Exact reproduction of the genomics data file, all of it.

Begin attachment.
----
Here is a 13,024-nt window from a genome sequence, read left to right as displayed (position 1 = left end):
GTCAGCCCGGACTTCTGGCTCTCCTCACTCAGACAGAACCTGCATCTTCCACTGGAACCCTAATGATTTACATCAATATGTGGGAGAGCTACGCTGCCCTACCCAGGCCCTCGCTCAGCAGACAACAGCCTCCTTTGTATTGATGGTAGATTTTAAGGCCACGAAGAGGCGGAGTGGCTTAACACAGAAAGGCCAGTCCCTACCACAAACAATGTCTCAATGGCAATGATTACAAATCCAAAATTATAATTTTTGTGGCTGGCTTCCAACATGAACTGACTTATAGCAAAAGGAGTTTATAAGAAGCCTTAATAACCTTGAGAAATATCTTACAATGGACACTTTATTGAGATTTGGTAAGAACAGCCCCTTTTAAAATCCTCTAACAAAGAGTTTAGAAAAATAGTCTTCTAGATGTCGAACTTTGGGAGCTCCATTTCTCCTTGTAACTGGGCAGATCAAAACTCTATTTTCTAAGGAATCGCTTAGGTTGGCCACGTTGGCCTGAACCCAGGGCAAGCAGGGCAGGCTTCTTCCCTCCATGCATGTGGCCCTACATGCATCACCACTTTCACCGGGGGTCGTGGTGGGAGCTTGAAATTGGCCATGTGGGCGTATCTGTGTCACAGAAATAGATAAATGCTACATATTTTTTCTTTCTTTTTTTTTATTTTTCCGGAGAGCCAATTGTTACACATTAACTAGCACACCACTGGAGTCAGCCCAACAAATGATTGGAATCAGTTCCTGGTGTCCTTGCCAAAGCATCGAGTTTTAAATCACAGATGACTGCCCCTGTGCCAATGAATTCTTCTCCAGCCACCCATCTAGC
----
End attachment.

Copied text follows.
Here is a 13,024-nt window from a genome sequence, read left to right as displayed (position 1 = left end):
GTCAGCCCGGACTTCTGGCTCTCCTCACTCAGACAGAACCTGCATCTTCCACTGGAACCCTAATGATTTACATCAATATGTGGGAGAGCTACGCTGCCCTACCCAGGCCCTCGCTCAGCAGACAACAGCCTCCTTTGTATTGATGGTAGATTTTAAGGCCACGAAGAGGCGGAGTGGCTTAACACAGAAAGGCCAGTCCCTACCACAAACAATGTCTCAATGGCAATGATTACAAATCCAAAATTATAATTTTTGTGGCTGGCTTCCAACATGAACTGACTTATAGCAAAAGGAGTTTATAAGAAGCCTTAATAACCTTGAGAAATATCTTACAATGGACACTTTATTGAGATTTGGTAAGAACAGCCCCTTTTAAAATCCTCTAACAAAGAGTTTAGAAAAATAGTCTTCTAGATGTCGAACTTTGGGAGCTCCATTTCTCCTTGTAACTGGGCAGATCAAAACTCTATTTTCTAAGGAATCGCTTAGGTTGGCCACGTTGGCCTGAACCCAGGGCAAGCAGGGCAGGCTTCTTCCCTCCATGCATGTGGCCCTACATGCATCACCACTTTCACCGGGGGTCGTGGTGGGAGCTTGAAATTGGCCATGTGGGCGTATCTGTGTCACAGAAATAGATAAATGCTACATATTTTTTCTTTCTTTTTTTTTATTTTTCCGGAGAGCCAATTGTTACACATTAACTAGCACACCACTGGAGTCAGCCCAACAAATGATTGGAATCAGTTCCTGGTGTCCTTGCCAAAGCATCGAGTTTTAAATCACAGATGACTGCCCCTGTGCCAATGAATTCTTCTCCAGCCACCCATCTAGC